“I want to become a saint”. These words shocked me, given the person who was saying them. Said is a seventeen-year-old Egyptian Muslim, who arrived in Italy two years ago on one those boats we have heard too much about in recent news. After arriving to Adrigento and being welcomed into a center for refugees, he escaped and made his way up the peninsula passing through Naples, Cassino, Formia, and Latina before finally arriving in Rome. Or, to be more exact, before arriving at the Termini train station, which is where he was before entering the juvenile prison, Casal del Marmo. And it was there, inside the cells of the prison, that I met him. I am always struck by Said’s smile and serenity, despite the many difficulties and troubles that are a part of his life. After about six or seven months, Said was released from prison and sent to a community to continue his sentence. Through a nun who frequents his community, he asked me to come and visit him. When I arrived, I saw that he stands out among the many other kids for his big smile. He told me about the middle school he is attending, and the course he is frequenting a few afternoons a week to become a pizza chef (an Egyptian pizza chef in Rome is not as strange as you’d think). Then, as he sipped an espresso, he began to ask me many questions: why do Christians wear crosses around their necks? What does it mean? Who killed Jesus? And then: how and why did you become a priest? How can you know what God wants from you? I have to say I was very amazed to find him so open and searching. That afternoon passed with him was enriching for me. We spoke about prayer as dialogue and about the importance of being accompanied during the different periods of our life by someone that truly wants what is good for us.
Then he wanted to challenge me in foosball, which he lost, severely. Between one game and the next, I asked Said if he could tell me a bit about his story in Egypt, before he arrived in Italy. And he responded in an unexpected way: he began telling me his story gradually revealing each of his wounds, which are now scars, that are all over his body. “See this? I was going with the moped, when…,” showing me a hidden scar close to his shoulder. Or, pulling up his shirt: “See this other one? here this happened to me…”. He continued to reveal more and more. Those marks spoke about him and collected his whole story. Those wounds, however, were his value. I am profoundly convinced that kids like him, who in their lives have suffered a lot, are also those who are most capable of bringing forward the best of themselves, of loving in a more authentic and tenacious way when they care for someone.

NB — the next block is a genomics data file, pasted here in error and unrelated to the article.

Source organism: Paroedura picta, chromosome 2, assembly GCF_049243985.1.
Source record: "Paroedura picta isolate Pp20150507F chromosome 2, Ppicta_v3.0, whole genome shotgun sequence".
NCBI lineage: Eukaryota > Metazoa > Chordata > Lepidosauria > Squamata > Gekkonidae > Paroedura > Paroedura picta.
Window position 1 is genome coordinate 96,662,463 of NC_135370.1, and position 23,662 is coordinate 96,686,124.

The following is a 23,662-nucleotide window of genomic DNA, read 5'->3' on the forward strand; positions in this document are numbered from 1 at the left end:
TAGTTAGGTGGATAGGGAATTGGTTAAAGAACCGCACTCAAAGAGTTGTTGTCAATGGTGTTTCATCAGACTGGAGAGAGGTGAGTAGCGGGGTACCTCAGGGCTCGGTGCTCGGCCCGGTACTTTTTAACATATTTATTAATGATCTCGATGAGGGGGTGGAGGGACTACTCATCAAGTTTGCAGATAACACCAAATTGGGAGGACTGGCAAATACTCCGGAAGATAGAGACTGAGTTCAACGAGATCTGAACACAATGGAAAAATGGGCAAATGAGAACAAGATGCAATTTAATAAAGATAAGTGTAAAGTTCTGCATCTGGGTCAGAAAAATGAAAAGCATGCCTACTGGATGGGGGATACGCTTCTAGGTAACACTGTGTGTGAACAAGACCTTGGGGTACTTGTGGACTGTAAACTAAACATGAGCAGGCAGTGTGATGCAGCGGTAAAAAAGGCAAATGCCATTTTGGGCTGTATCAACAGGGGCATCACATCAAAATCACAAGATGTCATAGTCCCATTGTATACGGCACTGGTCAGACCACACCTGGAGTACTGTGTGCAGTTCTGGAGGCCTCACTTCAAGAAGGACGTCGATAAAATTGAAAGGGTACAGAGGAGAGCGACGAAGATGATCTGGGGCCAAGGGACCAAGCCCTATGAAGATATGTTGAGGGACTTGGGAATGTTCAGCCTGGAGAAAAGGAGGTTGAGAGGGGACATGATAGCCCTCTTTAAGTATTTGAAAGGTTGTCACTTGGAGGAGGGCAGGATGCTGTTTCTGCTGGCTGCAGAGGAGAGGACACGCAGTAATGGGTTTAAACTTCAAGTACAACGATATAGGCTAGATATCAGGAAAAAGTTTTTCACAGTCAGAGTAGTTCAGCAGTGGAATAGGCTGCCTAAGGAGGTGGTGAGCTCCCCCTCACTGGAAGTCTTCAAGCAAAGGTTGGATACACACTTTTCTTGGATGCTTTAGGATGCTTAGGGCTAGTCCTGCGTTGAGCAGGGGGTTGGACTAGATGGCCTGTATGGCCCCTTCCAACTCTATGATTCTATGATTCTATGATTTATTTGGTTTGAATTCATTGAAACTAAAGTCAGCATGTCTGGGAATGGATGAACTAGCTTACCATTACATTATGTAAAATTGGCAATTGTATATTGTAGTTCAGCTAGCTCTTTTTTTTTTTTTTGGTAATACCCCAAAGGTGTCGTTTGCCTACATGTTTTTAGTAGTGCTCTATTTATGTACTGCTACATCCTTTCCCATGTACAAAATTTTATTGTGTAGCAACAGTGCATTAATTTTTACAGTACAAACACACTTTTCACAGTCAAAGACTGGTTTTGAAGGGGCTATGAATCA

In front of Said, I couldn’t help but think of myself as well, of the wounds that I carry, and of the way I have learned, through the years, to entrust them to those who are accompanying me, initially to my superiors as I prepared for the priesthood, and now with the brothers I live with. Entrusting is the only path towards healing and authentic growth. In awe, I recognized that it was the same path that Said was walking with me. I understood again where maturity, that is, sanctity, resides: in not fearing one’s own vulnerability and weakness. Not fleeing from our wounds, but being open to entrusting them into the hands of another who helps you to see how every step, even mistake, is part of a bigger design, that is good, and in which we are a part that will be held together forever. Only in this way is it possible that “in the wound that each person carries, lies his salvation”, as Jean Vanier wrote.
“I want to become a saint. Bring me with you, so you can teach me how to become one”. And God, through this kid, surprised me again.